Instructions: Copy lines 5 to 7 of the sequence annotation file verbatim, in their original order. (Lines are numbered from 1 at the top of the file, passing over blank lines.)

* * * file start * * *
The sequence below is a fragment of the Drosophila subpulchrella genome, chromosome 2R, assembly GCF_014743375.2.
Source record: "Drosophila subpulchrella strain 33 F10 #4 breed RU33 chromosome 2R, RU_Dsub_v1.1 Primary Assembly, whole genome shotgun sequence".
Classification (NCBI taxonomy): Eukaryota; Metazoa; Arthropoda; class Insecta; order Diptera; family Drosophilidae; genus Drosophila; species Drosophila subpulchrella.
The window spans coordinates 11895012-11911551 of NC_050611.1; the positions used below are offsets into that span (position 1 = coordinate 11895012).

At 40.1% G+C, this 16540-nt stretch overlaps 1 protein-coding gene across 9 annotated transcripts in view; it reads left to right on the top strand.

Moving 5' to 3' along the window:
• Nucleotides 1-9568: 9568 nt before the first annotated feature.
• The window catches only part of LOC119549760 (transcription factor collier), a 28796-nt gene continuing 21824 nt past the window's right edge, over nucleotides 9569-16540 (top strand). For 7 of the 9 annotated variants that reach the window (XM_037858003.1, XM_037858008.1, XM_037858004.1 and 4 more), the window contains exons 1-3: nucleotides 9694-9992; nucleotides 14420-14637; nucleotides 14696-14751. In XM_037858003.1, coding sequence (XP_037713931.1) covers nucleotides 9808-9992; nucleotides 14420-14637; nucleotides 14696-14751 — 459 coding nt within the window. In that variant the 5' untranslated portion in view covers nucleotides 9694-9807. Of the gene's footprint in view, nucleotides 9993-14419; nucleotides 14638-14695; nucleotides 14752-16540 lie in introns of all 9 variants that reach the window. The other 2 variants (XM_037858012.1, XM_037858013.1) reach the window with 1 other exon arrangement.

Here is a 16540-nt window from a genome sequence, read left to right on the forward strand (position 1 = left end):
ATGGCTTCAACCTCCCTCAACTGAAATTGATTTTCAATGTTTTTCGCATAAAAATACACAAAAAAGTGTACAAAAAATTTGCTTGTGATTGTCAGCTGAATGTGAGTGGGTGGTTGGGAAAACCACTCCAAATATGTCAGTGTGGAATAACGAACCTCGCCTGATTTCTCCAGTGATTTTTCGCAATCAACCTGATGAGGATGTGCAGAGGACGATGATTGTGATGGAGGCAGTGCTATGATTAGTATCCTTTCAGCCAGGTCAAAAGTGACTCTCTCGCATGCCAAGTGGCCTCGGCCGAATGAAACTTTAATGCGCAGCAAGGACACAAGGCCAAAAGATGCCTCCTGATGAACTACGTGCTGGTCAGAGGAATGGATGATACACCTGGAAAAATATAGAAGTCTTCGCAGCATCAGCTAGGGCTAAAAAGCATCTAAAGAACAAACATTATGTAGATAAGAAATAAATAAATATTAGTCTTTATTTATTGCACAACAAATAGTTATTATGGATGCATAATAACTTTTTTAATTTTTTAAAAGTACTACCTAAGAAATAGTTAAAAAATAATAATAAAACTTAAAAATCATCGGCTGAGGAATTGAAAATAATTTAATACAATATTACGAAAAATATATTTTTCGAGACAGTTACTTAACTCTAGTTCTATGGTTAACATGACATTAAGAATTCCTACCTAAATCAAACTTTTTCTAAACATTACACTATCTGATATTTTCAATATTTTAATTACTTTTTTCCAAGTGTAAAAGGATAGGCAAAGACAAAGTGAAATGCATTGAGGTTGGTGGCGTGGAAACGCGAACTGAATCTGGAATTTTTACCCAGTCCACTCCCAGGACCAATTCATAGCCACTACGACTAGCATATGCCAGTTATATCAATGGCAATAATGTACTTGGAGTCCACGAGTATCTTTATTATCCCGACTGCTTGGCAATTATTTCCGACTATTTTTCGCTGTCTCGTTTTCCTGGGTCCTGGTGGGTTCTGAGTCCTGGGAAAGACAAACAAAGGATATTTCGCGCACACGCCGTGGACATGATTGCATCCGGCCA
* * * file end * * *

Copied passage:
At 40.1% G+C, this 16540-nt stretch overlaps 1 protein-coding gene across 9 annotated transcripts in view; it reads left to right on the top strand.

Moving 5' to 3' along the window:
• Nucleotides 1-9568: 9568 nt before the first annotated feature.